Wednesday, December 28, 2005

The Ideology of the Aesthetic

Arundhati Roy on Liberalism's ideology of the aesthetic and its stigmatization of praxis:

"Why am I called a "writer-activist" and why -- even when it's used approvingly, admiringly -- does that term make me flinch? I'm called a writer-activist because after writing The God of Small Things I wrote three political essays: "The End of the Imagination," about India's nuclear tests, "The Greater Common Good," about Big Dams and the "development" debate, and "Power Politics: The Reincarnation of Rumpelstiltskin," about the privatization and corporatization of essential infrastructure like water and electricity. Apart from the building of the temple in Ayodhya, these currently also happen to be the top priorities of the Indian government.

Now, I've been wondering why it should be that the person who wrote The God of Small Things is called a writer, and the person who wrote the political essays is called an activist? True, The God of Small Things is a work of fiction, but it's no less political than any of my essays. True, the essays are works of nonfiction, but since when did writers forgo the right to write nonfiction?

My thesis -- my humble theory, as we say in India -- is that I've been saddled with this double-barreled appelation, this awful professional label, not because my work is political, but because in my essays, which are about very contentious issues, I take sides. I take a position. I have a point of view. What's worse, I make it clear that I think it's right and moral to take that position, and what's even worse, I use everything in my power to flagrantly solicit support for that position. Now, for a writer of the twenty-first century, that's considered a pretty uncool, unsophisticated thing to do. It skates uncomfortably close to the territory occupied by political party ideologues -- a breed of people that the world has learned (quite rightly) to mistrust. I'm aware of this. I'm all for being circumspect. I'm all for discretion, prudence, tentativeness, subtlety, ambiguity, complexity. I love the unanswered question, the unresolved story, the unclimbed mountain, the tender shard of an incomplete dream. Most of the time.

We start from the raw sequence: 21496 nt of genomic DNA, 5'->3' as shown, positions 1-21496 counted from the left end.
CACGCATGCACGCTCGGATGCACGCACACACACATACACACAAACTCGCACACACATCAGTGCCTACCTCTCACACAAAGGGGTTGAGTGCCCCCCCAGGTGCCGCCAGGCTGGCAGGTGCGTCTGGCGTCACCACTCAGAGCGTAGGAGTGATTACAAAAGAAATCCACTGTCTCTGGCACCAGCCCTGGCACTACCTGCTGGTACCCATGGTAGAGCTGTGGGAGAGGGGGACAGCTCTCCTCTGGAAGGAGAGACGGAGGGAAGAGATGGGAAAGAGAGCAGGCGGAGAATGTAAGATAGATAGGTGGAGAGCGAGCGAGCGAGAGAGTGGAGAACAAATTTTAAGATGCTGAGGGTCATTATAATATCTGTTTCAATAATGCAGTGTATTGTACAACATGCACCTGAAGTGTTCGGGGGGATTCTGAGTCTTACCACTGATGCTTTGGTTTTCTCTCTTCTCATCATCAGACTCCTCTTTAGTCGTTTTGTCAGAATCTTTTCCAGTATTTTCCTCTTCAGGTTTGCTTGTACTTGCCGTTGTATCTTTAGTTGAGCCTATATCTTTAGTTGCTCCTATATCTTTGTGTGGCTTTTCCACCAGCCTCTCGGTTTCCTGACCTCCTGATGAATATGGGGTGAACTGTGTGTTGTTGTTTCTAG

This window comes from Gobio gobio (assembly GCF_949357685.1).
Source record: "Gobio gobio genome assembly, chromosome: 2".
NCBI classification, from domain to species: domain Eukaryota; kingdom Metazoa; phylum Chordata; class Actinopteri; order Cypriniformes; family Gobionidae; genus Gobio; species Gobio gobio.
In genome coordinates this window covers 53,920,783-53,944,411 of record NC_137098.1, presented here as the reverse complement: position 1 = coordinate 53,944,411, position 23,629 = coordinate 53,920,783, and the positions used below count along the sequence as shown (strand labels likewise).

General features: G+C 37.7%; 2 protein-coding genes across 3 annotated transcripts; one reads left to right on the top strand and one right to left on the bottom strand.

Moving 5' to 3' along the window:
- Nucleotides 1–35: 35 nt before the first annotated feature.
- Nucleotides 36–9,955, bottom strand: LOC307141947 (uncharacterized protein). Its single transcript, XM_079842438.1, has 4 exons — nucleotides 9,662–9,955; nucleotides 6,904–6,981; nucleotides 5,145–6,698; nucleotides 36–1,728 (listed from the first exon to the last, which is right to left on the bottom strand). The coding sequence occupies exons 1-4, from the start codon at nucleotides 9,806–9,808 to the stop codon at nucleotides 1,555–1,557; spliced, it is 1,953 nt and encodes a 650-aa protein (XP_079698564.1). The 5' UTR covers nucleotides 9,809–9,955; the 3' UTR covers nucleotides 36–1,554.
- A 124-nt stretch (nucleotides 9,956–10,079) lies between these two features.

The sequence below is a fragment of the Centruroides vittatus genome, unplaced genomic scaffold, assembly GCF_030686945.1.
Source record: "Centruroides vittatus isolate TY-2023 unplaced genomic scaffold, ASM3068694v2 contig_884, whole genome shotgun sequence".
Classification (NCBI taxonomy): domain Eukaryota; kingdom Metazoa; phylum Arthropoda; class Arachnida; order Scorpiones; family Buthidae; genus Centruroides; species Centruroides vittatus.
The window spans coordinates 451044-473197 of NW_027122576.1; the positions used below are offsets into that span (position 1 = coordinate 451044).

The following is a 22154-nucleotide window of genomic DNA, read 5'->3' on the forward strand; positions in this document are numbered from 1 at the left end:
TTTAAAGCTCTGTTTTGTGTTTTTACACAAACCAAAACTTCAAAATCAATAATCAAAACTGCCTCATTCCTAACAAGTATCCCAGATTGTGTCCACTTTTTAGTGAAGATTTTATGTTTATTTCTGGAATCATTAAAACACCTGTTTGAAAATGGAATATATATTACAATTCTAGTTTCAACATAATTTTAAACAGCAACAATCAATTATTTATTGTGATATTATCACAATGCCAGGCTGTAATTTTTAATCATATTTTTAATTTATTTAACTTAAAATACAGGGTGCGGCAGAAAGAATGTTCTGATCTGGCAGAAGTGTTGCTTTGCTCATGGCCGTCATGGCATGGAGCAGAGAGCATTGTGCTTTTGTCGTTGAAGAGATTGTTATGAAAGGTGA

But is it mandatory for a writer to be ambiguous about everything? Isn't it true that there have been fearful episodes in human history when prudence and discretion would have just been euphemisms for pusillanimity? When caution was actually cowardice? When sophistication was disguised decadence? When circumspection was really a kind of espousal?